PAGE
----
The thickness of the final buff material typically ranges from 0.17 inch to 0.50 inch (4.3 mm to 12.7 mm) and is preferably 0.30 inch ±10%. The backing layer 14 has a thickness of 1.5 to 10 mils. With each needling operation, the material in the layer 12 compacts or densifies somewhat. The actual final thickness of the buff material may be determined by the intended application. For applications requiring a buff material with a longer life or greater strength, a material with a greater thickness may be chosen. For applications requiring a buff material with more flexibility or conformability, a material with a lesser thickness may be chosen.
In a further embodiment of the buff material of the present invention, illustrated in FIG. 3, a layer 15 of a nonwoven fusible material is inserted between the fleece layer 12 and the backing layer 14. The nonwoven fusible material adds additional strength and stability to the buff material, and is accordingly, preferred. However, the presence of the nonwoven fusible layer is not necessary for all applications and this layer may be omitted if desired, for example, to reduce material costs and eliminate manufacturing steps.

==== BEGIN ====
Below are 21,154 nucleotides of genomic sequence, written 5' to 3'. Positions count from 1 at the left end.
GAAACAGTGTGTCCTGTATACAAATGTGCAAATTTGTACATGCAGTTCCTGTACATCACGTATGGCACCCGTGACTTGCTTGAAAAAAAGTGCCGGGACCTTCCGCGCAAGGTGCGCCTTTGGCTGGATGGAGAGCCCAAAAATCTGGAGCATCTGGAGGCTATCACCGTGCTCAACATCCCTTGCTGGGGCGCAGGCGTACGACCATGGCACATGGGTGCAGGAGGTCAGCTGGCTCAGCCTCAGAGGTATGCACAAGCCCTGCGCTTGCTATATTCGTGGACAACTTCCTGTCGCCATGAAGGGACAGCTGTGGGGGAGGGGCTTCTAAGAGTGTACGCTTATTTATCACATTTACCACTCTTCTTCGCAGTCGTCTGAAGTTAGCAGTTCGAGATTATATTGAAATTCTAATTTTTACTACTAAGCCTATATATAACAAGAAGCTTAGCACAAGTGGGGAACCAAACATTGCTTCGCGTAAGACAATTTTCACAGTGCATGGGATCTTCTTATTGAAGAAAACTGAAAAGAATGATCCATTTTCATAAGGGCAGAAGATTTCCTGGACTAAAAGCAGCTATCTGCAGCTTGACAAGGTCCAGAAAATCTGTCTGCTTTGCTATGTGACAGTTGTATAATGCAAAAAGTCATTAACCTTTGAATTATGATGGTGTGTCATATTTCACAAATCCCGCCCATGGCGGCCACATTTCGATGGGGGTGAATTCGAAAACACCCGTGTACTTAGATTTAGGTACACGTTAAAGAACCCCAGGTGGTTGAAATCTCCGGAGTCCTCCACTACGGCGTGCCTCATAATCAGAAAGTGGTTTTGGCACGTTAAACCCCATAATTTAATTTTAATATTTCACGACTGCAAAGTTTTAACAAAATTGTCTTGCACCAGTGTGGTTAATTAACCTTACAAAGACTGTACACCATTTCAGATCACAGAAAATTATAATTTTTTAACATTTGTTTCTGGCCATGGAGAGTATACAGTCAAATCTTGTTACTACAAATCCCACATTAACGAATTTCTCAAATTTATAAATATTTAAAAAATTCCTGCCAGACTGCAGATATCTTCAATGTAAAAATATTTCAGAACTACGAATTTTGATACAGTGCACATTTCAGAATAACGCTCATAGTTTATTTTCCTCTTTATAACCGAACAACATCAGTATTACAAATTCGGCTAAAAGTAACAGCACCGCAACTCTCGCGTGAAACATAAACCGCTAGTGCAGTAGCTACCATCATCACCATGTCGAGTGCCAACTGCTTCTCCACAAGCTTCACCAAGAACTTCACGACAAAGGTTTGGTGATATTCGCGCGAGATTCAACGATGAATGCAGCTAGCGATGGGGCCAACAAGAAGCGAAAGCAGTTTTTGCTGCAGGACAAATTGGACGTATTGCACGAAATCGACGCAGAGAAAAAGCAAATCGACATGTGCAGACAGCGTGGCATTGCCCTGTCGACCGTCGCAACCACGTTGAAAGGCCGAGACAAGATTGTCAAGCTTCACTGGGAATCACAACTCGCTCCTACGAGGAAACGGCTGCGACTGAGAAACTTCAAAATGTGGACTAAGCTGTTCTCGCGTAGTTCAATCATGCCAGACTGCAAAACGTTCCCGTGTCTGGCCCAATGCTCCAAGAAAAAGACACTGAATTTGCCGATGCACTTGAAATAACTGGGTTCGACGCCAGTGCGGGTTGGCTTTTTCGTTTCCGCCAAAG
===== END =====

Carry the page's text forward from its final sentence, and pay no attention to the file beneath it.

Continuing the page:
The nonwoven fusible layer 15 is inserted between the fleece layer 12 and the backing layer 14. The assembly is heated in an oven to an appropriate temperature for an appropriate time to fuse the fibers of the nonwoven fusible layer to the fleece layer and the backing layer. The heating step that binds the low-melt fibers of the fleece layer may also be used to fuse the fusible material to the fleece layer and the backing layer as well. The temperature and time depends on the particular nonwoven fusible material selected and the amount of natural fiber present in the fleece layer. Nonwoven fusible materials are formed from low melting temperature polyester fibers, and a wide variety are commercially available, such as VILENE® SP-20, available from Freudenberg Nonwovens. Most if not all of the commercially available fusible materials are suitable.
A still further embodiment of the present invention is illustrated in FIG. 4. In this embodiment, the backing layer 14 comprises a woven cloth 22 or a scrim, for example, of aramid or natural fibers. A nonwoven fusible layer 15 is interposed between the fleece layer 12 and the backing layer 14. The fleece layer and the backing layer are not needle punched to hold them together. This results in a buff material having a smooth backing surface, which is desirable in certain applications. The woven cloth 22 provides strength and dimensional stability. The fusible layer holds the woven cloth to the fleece layer and provides additional strength and dimensional stability.
The buff material of the present invention was tested using an Instron Corporation standard elongation/tensile testing machine. The following materials were tested: